• Full term newborns delivered from mothers with active COVID-19 infections have done well overall.
  • Severe illness, including COVID-19, may precipitate premature labor or lead to early delivery with resultant neonatal complications of prematurity.
  • A case series of nine women affected with COVID-19 that delivered via cesarean section showed no viral RNA in the amniotic fluid, cord blood, or breastmilk.
  • Preeclampsia was reported in six of eight women with severe COVID-19 pneumonia admitted to the intensive care unit while there were no symptoms of preeclampsia in 34 women with mild forms of COVID-19.
  • A study published in MMWR suggests that pregnancy is associated with increased risk for intensive care unit (ICU) admission and receipt of mechanical ventilation but is not associated with increased risk for mortality. The authors highlighted several limitations to their study, including missing data on underlying conditions for a large proportion of cases. It is also worth noting that as of June 30, 2020, there were 10,537 cases of COVID-19 and 30 total deaths in pregnant women with COVID-19. Thus, pregnant women represent a small fraction of the 3 million cases and 130,000 deaths that have occurred overall in the U.S. Nonetheless, the report highlights the importance of taking measures to prevent infection in pregnant women.
  • In the U.S., one-third of pregnant women with laboratory-confirmed COVID-19 are hospitalized, compared to 5.8% of non-pregnant women. After adjusting for age, underlying co-morbidities, race and ethnicity, pregnant women are more likely to be admitted to an ICU, and receive mechanical ventilation. Despite this, the risk of death is similar to that of non-pregnant women.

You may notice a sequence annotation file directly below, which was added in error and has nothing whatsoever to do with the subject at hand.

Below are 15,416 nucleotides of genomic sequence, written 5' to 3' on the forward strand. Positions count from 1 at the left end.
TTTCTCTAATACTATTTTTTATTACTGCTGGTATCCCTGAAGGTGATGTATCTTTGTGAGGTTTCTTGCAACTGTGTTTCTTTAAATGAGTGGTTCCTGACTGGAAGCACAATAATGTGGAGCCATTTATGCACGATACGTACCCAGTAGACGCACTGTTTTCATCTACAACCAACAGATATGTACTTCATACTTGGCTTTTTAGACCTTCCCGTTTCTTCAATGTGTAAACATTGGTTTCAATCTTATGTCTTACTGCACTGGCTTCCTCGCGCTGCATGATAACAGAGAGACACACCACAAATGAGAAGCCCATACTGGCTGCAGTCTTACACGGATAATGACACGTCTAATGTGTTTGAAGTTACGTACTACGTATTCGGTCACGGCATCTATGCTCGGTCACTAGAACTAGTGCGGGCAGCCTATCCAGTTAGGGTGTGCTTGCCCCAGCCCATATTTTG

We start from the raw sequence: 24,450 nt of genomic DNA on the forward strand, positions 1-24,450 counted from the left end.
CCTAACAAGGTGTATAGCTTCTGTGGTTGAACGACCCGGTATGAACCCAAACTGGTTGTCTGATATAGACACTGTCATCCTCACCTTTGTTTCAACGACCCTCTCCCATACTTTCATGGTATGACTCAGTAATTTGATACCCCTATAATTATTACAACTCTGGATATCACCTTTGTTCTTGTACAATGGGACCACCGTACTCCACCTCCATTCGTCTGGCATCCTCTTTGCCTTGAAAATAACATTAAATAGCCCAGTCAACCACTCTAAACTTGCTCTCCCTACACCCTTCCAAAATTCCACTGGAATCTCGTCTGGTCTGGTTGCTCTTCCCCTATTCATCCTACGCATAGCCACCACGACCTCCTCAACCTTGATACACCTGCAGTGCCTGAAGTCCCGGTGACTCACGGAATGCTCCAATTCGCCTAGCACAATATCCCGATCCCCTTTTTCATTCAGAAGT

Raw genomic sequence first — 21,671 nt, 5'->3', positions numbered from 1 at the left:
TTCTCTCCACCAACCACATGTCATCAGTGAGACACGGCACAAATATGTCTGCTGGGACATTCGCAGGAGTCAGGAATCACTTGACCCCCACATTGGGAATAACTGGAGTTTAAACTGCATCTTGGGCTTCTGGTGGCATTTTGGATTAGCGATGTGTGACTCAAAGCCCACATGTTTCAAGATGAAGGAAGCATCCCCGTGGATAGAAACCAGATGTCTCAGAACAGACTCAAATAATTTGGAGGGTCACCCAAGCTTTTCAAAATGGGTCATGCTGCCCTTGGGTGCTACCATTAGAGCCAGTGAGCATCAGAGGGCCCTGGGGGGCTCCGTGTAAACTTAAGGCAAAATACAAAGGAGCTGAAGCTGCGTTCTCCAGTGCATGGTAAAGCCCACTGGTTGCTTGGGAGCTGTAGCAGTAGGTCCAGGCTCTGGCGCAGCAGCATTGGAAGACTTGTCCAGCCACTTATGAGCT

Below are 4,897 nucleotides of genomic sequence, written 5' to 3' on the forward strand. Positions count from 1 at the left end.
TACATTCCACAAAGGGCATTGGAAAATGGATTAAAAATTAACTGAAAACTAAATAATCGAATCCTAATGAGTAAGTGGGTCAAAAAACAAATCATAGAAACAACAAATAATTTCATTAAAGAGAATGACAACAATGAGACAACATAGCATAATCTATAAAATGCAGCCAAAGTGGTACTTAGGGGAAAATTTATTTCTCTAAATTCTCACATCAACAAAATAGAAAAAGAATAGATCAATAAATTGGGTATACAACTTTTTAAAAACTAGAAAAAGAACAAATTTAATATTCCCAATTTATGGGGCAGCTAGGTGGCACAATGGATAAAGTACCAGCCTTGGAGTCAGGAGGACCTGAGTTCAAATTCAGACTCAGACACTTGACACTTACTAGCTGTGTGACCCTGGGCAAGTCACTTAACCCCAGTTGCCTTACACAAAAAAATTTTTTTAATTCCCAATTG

• A meta-analysis of 24 studies involving 136 COVID-19 infected patients revealed a preterm delivery rate of 38% and cesarean delivery rate of 76%, much higher than international averages.
  • A prospective cohort study of 241 pregnant women from five New York city hospitals, all with laboratory-confirmed SARS-CoV-2 infection, demonstrated that the majority were asymptomatic; however, almost one-third of these women became symptomatic during their delivery admission. The worse the respiratory symptoms, the higher the rate of cesarean section, which reached a high of 92%, and the higher the rate of preterm delivery. Admission to the ICU was required for 7% of women and mechanical ventilation
    needed for 4%. Obesity was associated with COVID-19 severity.
  • Another prospective study analyzing data from 462 SARS-CoV-2 infected pregnant women in 11 New York city hospitals demonstrated an ICU admission rate of 19%, of which 15% died. Hispanic women constituted the largest ethnic group in the study.

June 2020 Update: On June 25, 2020, the CDC announced that “pregnant people might be at an increased risk for severe illness from COVID-19 compared to non-pregnant people. Additionally, there may be an increased risk of adverse pregnancy outcomes, such as preterm birth, among pregnant people with COVID-19.”

Unfortunately, much is still unknown about the risks of COVID-19 to the pregnancy and to the baby. Some studies show minimal risk, while others are making correlations between COVID-19 and pre-term labor, miscarriages, and stillbirths. Therefore, taking precautions to ensure your health, as well as the health of the baby you are carrying, is recommended. In general, pregnant women are more susceptible to illness and viral respiratory infections as they experience immunologic and physiologic changes, including changes to their respiratory and immune systems. These changes make  pregnant women part of the high-risk population for coronavirus, just like they are for influenza and pneumonia. It is recommended pregnant women continue to practice social distancing, wear protective gear including masks and gloves when in public, and limit exposure as much as possible.

Read all our FAQs regarding Pregnancy and COVID-19: Five Things You Need to Know About Surrogacy and Coronavirus

We’re Still Matching

Aspects of everyday life may have come to a halt due to COVID-19, but our work at Family Inceptions wasn’t one of them. We continued actively matching Intended Parents with Gestational Surrogates and Egg Donors, completing initial steps online, over the phone, and via video conferencing. These efforts to screen, evaluate, and match, while still maintaining social- distancing, continue daily as we aim to deliver our clients with the highest level of service.